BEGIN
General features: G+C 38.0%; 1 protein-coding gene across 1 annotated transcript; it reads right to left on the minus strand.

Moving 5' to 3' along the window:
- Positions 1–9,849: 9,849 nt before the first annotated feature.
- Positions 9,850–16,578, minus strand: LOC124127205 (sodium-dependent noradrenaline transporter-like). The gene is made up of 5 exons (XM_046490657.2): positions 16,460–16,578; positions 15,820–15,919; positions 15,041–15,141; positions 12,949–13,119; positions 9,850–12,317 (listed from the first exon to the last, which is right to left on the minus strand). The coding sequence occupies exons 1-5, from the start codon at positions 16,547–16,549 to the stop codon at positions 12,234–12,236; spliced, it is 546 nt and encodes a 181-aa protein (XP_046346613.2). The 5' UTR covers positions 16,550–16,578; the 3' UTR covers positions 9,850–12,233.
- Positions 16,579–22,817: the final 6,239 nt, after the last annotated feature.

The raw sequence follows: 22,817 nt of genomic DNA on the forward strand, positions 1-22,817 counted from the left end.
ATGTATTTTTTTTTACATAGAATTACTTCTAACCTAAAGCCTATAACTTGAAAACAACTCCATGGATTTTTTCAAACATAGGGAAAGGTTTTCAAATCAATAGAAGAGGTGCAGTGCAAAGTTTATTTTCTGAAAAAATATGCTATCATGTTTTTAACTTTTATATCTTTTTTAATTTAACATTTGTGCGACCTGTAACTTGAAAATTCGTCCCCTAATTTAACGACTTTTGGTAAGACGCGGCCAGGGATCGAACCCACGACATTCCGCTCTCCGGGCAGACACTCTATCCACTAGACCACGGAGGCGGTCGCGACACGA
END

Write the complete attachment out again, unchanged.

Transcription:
General features: G+C 38.0%; 1 protein-coding gene across 1 annotated transcript; it reads right to left on the minus strand.

Moving 5' to 3' along the window:
- Positions 1–9,849: 9,849 nt before the first annotated feature.
- Positions 9,850–16,578, minus strand: LOC124127205 (sodium-dependent noradrenaline transporter-like). The gene is made up of 5 exons (XM_046490657.2): positions 16,460–16,578; positions 15,820–15,919; positions 15,041–15,141; positions 12,949–13,119; positions 9,850–12,317 (listed from the first exon to the last, which is right to left on the minus strand). The coding sequence occupies exons 1-5, from the start codon at positions 16,547–16,549 to the stop codon at positions 12,234–12,236; spliced, it is 546 nt and encodes a 181-aa protein (XP_046346613.2). The 5' UTR covers positions 16,550–16,578; the 3' UTR covers positions 9,850–12,233.
- Positions 16,579–22,817: the final 6,239 nt, after the last annotated feature.

The raw sequence follows: 22,817 nt of genomic DNA on the forward strand, positions 1-22,817 counted from the left end.
ATGTATTTTTTTTTACATAGAATTACTTCTAACCTAAAGCCTATAACTTGAAAACAACTCCATGGATTTTTTCAAACATAGGGAAAGGTTTTCAAATCAATAGAAGAGGTGCAGTGCAAAGTTTATTTTCTGAAAAAATATGCTATCATGTTTTTAACTTTTATATCTTTTTTAATTTAACATTTGTGCGACCTGTAACTTGAAAATTCGTCCCCTAATTTAACGACTTTTGGTAAGACGCGGCCAGGGATCGAACCCACGACATTCCGCTCTCCGGGCAGACACTCTATCCACTAGACCACGGAGGCGGTCGCGACACGA